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Antennas and Site Engineering for Mobile Radio Networks
Answers for RF Cafe Quiz #51

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This quiz is based on the information presented in Antennas and Site Engineering for Mobile Radio Networks, by Bruno Delorme.
Artech House graciously provided this book.

The book is divided into three sections: the first section describes the functioning of all types of antennas used in mobile phone networks and provides examples of each; the second part delves into the engineering of antenna sites, which is crucial to the quality of mobile networks; the third part of the book includes refresher information on the mathematics and physics necessary to understand the content of the book and put it to practical use in actual applications. The book is packed with clear explanations and recommendations for avoiding problems and making the best antenna and site decisions. Show more Show less

1.  In Coulomb's Law, F = m x m' / 4πεr2, what are m and m'?

c)  Two electric charges
Two electric charges.  Two electric charges, m and m', exert on each other a force directed along a straight line that joins them and is equal to F.  (see page 203)

2.  With what phenomenon did James Clerk Maxwell compare electromagnetic wave propagation?

a)  A stone dropped into a pond

Maxwell compared it with a stone tossed into a pond. At the point of impact, the stone produces water oscillations, propagating on the surface of the water as waves.  (see page 3)

3.  What did Edouard Branly use as the amplification element of his 'radio conductor' detection device?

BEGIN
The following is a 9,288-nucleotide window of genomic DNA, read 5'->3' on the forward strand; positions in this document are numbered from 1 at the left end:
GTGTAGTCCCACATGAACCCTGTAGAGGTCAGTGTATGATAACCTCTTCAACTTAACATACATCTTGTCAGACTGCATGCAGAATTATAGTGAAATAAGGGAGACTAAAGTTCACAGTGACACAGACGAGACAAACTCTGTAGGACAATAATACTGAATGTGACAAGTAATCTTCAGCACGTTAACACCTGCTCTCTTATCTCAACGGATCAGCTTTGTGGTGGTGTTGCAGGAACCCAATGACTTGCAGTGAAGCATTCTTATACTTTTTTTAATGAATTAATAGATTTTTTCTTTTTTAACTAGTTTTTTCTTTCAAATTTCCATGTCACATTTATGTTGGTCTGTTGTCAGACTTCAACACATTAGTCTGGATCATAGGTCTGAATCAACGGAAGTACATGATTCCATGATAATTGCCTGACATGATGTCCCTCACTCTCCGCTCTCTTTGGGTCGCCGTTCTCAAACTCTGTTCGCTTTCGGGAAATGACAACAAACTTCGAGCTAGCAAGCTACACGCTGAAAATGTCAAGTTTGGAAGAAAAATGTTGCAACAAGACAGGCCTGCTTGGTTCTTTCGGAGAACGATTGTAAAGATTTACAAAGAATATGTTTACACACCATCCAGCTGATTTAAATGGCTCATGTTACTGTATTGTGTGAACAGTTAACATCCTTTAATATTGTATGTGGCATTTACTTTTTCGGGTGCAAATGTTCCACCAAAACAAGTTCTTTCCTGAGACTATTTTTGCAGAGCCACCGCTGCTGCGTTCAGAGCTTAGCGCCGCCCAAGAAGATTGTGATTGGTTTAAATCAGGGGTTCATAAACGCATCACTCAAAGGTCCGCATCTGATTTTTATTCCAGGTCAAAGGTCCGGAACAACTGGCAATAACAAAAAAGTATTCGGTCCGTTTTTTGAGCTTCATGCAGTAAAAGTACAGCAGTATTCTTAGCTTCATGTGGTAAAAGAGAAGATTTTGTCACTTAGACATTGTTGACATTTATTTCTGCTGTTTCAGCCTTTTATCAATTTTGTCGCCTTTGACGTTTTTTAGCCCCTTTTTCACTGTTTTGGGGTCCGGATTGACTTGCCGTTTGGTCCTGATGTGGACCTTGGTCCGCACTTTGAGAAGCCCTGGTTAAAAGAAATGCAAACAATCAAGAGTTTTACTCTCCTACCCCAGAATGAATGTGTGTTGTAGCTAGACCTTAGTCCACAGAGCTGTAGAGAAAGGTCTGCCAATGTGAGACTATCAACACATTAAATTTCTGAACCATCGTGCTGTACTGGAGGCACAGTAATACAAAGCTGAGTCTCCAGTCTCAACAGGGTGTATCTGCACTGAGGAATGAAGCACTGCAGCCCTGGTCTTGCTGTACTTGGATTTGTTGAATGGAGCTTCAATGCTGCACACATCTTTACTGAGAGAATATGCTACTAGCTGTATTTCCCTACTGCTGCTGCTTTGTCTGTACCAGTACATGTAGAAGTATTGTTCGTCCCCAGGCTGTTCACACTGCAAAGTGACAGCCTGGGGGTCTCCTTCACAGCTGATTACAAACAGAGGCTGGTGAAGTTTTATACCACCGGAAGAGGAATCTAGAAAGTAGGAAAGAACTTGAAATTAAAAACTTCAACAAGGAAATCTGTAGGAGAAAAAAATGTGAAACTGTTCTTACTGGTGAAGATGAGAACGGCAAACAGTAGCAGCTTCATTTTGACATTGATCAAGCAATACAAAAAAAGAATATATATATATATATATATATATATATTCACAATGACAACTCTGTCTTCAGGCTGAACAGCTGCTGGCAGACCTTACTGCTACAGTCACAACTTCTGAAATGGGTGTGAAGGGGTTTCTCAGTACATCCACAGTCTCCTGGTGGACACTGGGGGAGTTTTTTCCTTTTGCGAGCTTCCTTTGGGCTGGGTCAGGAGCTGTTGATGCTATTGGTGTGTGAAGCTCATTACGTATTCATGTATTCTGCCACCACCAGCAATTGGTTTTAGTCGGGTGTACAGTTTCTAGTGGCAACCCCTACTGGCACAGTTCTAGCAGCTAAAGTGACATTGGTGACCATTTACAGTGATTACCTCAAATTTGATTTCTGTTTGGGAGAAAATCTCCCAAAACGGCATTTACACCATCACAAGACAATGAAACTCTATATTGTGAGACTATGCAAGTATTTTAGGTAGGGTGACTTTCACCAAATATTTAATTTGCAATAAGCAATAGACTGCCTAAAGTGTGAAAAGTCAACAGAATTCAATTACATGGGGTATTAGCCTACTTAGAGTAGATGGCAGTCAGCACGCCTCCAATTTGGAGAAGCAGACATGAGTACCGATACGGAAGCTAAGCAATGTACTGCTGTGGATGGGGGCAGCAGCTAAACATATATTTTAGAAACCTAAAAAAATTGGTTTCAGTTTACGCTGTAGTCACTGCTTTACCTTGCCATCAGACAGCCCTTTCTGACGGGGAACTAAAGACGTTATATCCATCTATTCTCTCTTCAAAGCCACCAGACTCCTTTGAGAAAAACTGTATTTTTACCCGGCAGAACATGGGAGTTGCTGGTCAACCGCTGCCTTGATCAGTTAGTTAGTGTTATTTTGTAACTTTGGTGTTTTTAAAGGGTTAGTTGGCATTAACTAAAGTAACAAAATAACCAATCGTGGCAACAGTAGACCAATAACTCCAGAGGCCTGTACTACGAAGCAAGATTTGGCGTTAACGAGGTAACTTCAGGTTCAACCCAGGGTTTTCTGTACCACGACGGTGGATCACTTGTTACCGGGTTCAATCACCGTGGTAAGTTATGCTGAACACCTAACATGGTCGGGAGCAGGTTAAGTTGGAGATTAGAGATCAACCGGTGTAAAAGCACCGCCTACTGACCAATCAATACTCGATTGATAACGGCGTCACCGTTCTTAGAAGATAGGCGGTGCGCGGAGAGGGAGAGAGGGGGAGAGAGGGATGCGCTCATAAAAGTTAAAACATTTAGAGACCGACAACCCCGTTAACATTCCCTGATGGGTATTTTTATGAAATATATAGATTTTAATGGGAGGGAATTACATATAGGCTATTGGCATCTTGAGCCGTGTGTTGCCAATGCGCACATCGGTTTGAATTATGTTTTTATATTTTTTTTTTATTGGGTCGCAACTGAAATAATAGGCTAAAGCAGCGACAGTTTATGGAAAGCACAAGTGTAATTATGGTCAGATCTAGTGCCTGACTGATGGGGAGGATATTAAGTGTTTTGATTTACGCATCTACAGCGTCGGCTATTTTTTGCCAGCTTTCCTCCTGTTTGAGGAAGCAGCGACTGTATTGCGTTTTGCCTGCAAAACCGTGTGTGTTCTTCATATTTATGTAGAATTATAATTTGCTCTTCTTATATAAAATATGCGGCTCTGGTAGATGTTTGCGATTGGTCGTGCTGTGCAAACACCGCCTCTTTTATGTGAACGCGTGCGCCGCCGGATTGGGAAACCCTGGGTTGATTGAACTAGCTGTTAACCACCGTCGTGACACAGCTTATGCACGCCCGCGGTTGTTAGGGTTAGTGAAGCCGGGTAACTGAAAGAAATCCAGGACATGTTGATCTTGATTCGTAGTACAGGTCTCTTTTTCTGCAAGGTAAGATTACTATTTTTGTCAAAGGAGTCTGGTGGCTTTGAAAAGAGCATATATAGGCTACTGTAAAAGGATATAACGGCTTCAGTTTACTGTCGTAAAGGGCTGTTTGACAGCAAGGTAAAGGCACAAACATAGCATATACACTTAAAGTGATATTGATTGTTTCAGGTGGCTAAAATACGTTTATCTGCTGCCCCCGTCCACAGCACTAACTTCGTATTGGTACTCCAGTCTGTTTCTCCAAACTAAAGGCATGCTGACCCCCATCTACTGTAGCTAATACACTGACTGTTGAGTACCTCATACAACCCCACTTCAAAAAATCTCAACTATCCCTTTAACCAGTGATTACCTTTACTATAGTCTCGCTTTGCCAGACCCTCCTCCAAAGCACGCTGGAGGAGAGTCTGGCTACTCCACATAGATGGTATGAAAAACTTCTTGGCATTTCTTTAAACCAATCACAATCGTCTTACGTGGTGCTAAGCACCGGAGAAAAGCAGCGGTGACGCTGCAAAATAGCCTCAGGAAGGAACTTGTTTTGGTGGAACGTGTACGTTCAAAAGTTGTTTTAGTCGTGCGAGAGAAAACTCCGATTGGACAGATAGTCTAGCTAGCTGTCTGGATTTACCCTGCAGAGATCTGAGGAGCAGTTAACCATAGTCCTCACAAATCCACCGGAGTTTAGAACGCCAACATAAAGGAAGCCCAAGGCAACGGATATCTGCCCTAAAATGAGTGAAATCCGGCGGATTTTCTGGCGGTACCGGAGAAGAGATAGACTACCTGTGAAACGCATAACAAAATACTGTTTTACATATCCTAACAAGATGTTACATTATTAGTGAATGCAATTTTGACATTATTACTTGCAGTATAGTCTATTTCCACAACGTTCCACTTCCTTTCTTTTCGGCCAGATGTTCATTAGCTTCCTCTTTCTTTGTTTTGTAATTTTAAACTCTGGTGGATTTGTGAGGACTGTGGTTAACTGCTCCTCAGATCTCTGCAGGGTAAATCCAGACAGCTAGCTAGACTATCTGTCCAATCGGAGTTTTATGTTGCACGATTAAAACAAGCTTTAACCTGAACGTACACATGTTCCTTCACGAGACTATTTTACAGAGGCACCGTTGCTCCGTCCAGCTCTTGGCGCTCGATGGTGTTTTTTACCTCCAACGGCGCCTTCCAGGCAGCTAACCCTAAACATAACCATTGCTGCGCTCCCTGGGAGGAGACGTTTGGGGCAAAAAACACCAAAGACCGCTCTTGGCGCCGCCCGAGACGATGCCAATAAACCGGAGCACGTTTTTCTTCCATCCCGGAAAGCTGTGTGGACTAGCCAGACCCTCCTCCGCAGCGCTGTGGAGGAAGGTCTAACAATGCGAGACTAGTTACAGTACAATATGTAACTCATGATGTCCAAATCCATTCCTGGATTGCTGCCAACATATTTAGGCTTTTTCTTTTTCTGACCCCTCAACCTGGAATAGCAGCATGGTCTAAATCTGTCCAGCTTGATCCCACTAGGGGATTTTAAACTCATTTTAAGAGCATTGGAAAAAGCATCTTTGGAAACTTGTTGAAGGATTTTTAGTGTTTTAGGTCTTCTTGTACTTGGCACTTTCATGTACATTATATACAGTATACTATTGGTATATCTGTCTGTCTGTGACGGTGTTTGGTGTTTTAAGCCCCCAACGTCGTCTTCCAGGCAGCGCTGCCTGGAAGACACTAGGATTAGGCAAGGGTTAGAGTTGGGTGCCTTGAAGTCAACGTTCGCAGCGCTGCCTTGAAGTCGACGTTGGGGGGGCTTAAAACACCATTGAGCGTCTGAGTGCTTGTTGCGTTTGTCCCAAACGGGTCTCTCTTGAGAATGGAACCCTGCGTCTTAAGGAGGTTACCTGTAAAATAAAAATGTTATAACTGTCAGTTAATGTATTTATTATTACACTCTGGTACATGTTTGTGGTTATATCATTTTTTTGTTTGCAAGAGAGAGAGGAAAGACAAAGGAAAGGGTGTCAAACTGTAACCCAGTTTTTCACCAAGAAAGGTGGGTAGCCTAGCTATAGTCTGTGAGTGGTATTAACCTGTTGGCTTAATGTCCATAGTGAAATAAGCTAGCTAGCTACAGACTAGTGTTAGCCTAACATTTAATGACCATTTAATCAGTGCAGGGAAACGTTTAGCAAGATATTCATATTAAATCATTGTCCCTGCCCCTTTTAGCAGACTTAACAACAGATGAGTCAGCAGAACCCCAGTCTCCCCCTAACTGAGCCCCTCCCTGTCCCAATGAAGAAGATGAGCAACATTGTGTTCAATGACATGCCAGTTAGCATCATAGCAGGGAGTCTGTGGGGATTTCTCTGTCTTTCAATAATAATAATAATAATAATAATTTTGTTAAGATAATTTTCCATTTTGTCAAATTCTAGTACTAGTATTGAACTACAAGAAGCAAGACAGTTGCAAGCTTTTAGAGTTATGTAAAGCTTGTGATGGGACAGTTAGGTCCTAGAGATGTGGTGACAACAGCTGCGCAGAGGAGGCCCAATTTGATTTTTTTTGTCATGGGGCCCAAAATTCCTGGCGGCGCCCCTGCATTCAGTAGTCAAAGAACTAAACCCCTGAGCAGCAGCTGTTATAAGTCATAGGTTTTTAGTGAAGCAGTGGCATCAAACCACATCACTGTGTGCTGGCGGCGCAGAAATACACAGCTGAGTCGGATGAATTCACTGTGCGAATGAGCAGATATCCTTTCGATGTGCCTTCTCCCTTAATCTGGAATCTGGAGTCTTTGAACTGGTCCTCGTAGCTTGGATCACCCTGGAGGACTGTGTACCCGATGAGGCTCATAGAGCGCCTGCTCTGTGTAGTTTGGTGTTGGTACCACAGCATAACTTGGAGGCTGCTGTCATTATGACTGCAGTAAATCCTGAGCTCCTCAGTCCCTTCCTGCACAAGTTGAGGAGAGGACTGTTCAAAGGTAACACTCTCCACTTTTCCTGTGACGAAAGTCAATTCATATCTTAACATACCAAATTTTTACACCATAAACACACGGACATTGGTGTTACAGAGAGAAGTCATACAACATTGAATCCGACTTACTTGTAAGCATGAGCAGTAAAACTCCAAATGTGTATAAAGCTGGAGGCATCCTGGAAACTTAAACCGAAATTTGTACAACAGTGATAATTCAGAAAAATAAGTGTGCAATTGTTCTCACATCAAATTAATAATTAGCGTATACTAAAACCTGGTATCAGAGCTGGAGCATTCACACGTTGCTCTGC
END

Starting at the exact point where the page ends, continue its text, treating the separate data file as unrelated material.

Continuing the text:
c)  Iron filings
Branly developed his 'radio conductor' as a more sensitive detection device. It consisted of a closed circuit that contained a battery, a galvanometer, and a glass tube containing two pistons face-to-face with iron filings between them. The reception of an electromagnetic wave decreases the electrical resistance of the filings considerably, causing about a 10x higher current than a simple resonator.  (see page 6)

4.  What is the Poynting Vector?  (Wikipedia page for Poynting Vector animation)

d)  The vectorial product of the electric (E) and magnetic (H) fields at a given point
The Poynting vector represents the directional energy flux density (the rate of energy transfer per unit area, in watts per square meter (W·m-2) of an electromagnetic field.   (see page 13)

5.  What is the defining feature of a panel antenna?

a)  A conductive panel behind the antenna array for providing directivity
The panel antenna consists of dipoles aligned vertically according to the same principle as the omnidirectional vertical wire antennas. However, the dipoles as placed in front of a conductive plane serving as a screen, so as to produce a directive antenna.  (see page 55).

6.  Which of the following factors affect the radiation pattern of an antenna mounted on a pylon or mast?

d)  All the above
Directivity is affected by all three factors.  (see page 97)

7.  In order to isolate co-located antennas with vertical polarization, which of the two minimum separation distances are required.

b)  λ in the vertical, 3λ in the horizontal
Based on mutual impedance calculations, antenna separations of λ in the vertical and 3λ in the horizontal produces negligible interaction.  (see page 93)

8.  What are the main sources of noise from transmitter?

a)  Harmonic distortion and oscillator phase noise
The other three choices are not generated from within the transmitter.  (see page 155)

9.  What type of illumination must a parabolic reflector utilize for proper operation?

c)  Spherical wave
The parabolic antenna is illuminated by a spherical wave provided by a horn placed in the focus of the paraboloid. It provides a plane wave thanks to the property of the paraboloid.  (see page 170)

10.  Which governing body is responsible for worldwide frequency coordination?

d)  The International Telecommunications Union
Located in Geneva, Switzerland, the International Telecommunications Union (ITU) is responsible for worldwide telecommunication activities (wired and wireless).  (see page 189)

Posted  July 21, 2013

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